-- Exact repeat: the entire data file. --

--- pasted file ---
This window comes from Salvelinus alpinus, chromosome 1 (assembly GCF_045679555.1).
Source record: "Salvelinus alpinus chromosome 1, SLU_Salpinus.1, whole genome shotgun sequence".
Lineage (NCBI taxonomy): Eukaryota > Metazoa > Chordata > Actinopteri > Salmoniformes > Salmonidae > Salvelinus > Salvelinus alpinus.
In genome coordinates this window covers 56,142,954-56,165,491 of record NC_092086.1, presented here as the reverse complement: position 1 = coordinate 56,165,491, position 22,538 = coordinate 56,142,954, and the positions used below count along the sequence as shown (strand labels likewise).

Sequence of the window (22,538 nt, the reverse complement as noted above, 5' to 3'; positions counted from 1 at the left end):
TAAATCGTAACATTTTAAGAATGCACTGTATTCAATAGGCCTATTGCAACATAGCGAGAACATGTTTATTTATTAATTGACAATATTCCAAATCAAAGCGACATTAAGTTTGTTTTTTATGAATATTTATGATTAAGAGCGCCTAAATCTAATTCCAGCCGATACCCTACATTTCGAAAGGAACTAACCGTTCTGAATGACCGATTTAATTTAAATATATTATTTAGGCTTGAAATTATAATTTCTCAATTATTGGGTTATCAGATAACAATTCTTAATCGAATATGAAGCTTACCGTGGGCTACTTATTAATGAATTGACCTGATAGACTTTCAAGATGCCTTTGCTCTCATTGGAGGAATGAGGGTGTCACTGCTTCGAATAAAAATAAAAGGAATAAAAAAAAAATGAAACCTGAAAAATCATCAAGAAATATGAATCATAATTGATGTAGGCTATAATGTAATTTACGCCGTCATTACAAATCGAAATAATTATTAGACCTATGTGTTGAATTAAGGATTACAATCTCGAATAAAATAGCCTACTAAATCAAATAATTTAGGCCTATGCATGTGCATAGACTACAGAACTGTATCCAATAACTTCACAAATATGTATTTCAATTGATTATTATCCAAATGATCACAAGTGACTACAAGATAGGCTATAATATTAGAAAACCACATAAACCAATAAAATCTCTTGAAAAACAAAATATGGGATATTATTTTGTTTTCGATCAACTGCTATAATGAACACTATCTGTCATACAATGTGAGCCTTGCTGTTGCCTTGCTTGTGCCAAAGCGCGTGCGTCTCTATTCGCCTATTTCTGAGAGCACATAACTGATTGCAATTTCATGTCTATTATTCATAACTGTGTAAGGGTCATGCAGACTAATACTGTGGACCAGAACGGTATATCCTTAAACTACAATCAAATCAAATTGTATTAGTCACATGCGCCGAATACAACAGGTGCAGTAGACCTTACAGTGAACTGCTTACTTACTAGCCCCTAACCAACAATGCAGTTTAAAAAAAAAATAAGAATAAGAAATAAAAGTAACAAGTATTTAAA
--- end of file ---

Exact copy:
This window comes from Salvelinus alpinus, chromosome 1 (assembly GCF_045679555.1).
Source record: "Salvelinus alpinus chromosome 1, SLU_Salpinus.1, whole genome shotgun sequence".
Lineage (NCBI taxonomy): Eukaryota > Metazoa > Chordata > Actinopteri > Salmoniformes > Salmonidae > Salvelinus > Salvelinus alpinus.
In genome coordinates this window covers 56,142,954-56,165,491 of record NC_092086.1, presented here as the reverse complement: position 1 = coordinate 56,165,491, position 22,538 = coordinate 56,142,954, and the positions used below count along the sequence as shown (strand labels likewise).

Sequence of the window (22,538 nt, the reverse complement as noted above, 5' to 3'; positions counted from 1 at the left end):
TAAATCGTAACATTTTAAGAATGCACTGTATTCAATAGGCCTATTGCAACATAGCGAGAACATGTTTATTTATTAATTGACAATATTCCAAATCAAAGCGACATTAAGTTTGTTTTTTATGAATATTTATGATTAAGAGCGCCTAAATCTAATTCCAGCCGATACCCTACATTTCGAAAGGAACTAACCGTTCTGAATGACCGATTTAATTTAAATATATTATTTAGGCTTGAAATTATAATTTCTCAATTATTGGGTTATCAGATAACAATTCTTAATCGAATATGAAGCTTACCGTGGGCTACTTATTAATGAATTGACCTGATAGACTTTCAAGATGCCTTTGCTCTCATTGGAGGAATGAGGGTGTCACTGCTTCGAATAAAAATAAAAGGAATAAAAAAAAAATGAAACCTGAAAAATCATCAAGAAATATGAATCATAATTGATGTAGGCTATAATGTAATTTACGCCGTCATTACAAATCGAAATAATTATTAGACCTATGTGTTGAATTAAGGATTACAATCTCGAATAAAATAGCCTACTAAATCAAATAATTTAGGCCTATGCATGTGCATAGACTACAGAACTGTATCCAATAACTTCACAAATATGTATTTCAATTGATTATTATCCAAATGATCACAAGTGACTACAAGATAGGCTATAATATTAGAAAACCACATAAACCAATAAAATCTCTTGAAAAACAAAATATGGGATATTATTTTGTTTTCGATCAACTGCTATAATGAACACTATCTGTCATACAATGTGAGCCTTGCTGTTGCCTTGCTTGTGCCAAAGCGCGTGCGTCTCTATTCGCCTATTTCTGAGAGCACATAACTGATTGCAATTTCATGTCTATTATTCATAACTGTGTAAGGGTCATGCAGACTAATACTGTGGACCAGAACGGTATATCCTTAAACTACAATCAAATCAAATTGTATTAGTCACATGCGCCGAATACAACAGGTGCAGTAGACCTTACAGTGAACTGCTTACTTACTAGCCCCTAACCAACAATGCAGTTTAAAAAAAAAATAAGAATAAGAAATAAAAGTAACAAGTATTTAAA